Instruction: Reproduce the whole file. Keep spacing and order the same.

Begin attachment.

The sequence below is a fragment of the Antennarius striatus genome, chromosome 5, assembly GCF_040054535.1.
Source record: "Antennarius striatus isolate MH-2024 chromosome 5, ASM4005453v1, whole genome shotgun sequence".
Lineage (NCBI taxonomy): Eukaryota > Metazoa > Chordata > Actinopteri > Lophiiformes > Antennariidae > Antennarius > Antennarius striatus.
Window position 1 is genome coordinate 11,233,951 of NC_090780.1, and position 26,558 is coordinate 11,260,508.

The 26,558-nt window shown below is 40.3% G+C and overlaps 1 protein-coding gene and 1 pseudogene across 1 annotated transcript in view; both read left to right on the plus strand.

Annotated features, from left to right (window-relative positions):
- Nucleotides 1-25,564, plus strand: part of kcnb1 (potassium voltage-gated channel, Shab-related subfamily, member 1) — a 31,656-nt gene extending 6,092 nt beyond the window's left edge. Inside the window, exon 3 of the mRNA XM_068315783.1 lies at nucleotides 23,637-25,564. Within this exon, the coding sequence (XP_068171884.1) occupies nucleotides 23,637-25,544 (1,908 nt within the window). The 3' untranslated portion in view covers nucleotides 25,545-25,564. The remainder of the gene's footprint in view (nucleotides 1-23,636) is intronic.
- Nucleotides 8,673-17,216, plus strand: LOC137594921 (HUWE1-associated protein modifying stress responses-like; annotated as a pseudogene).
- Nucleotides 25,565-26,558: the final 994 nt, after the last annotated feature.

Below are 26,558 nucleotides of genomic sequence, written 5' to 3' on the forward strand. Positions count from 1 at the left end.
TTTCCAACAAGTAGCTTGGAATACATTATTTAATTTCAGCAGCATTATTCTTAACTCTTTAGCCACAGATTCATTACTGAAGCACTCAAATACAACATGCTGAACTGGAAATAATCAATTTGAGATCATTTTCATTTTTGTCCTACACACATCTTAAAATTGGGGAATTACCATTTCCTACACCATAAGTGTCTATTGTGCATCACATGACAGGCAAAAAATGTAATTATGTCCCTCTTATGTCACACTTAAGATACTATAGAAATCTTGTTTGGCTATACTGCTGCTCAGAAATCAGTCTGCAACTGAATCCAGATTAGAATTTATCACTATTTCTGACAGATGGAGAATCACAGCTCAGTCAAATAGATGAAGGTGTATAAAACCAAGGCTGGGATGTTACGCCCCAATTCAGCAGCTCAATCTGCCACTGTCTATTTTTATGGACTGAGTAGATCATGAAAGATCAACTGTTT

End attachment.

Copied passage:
The sequence below is a fragment of the Antennarius striatus genome, chromosome 5, assembly GCF_040054535.1.
Source record: "Antennarius striatus isolate MH-2024 chromosome 5, ASM4005453v1, whole genome shotgun sequence".
Lineage (NCBI taxonomy): Eukaryota > Metazoa > Chordata > Actinopteri > Lophiiformes > Antennariidae > Antennarius > Antennarius striatus.
Window position 1 is genome coordinate 11,233,951 of NC_090780.1, and position 26,558 is coordinate 11,260,508.

The 26,558-nt window shown below is 40.3% G+C and overlaps 1 protein-coding gene and 1 pseudogene across 1 annotated transcript in view; both read left to right on the plus strand.

Annotated features, from left to right (window-relative positions):
- Nucleotides 1-25,564, plus strand: part of kcnb1 (potassium voltage-gated channel, Shab-related subfamily, member 1) — a 31,656-nt gene extending 6,092 nt beyond the window's left edge. Inside the window, exon 3 of the mRNA XM_068315783.1 lies at nucleotides 23,637-25,564. Within this exon, the coding sequence (XP_068171884.1) occupies nucleotides 23,637-25,544 (1,908 nt within the window). The 3' untranslated portion in view covers nucleotides 25,545-25,564. The remainder of the gene's footprint in view (nucleotides 1-23,636) is intronic.
- Nucleotides 8,673-17,216, plus strand: LOC137594921 (HUWE1-associated protein modifying stress responses-like; annotated as a pseudogene).
- Nucleotides 25,565-26,558: the final 994 nt, after the last annotated feature.

Below are 26,558 nucleotides of genomic sequence, written 5' to 3' on the forward strand. Positions count from 1 at the left end.
TTTCCAACAAGTAGCTTGGAATACATTATTTAATTTCAGCAGCATTATTCTTAACTCTTTAGCCACAGATTCATTACTGAAGCACTCAAATACAACATGCTGAACTGGAAATAATCAATTTGAGATCATTTTCATTTTTGTCCTACACACATCTTAAAATTGGGGAATTACCATTTCCTACACCATAAGTGTCTATTGTGCATCACATGACAGGCAAAAAATGTAATTATGTCCCTCTTATGTCACACTTAAGATACTATAGAAATCTTGTTTGGCTATACTGCTGCTCAGAAATCAGTCTGCAACTGAATCCAGATTAGAATTTATCACTATTTCTGACAGATGGAGAATCACAGCTCAGTCAAATAGATGAAGGTGTATAAAACCAAGGCTGGGATGTTACGCCCCAATTCAGCAGCTCAATCTGCCACTGTCTATTTTTATGGACTGAGTAGATCATGAAAGATCAACTGTTT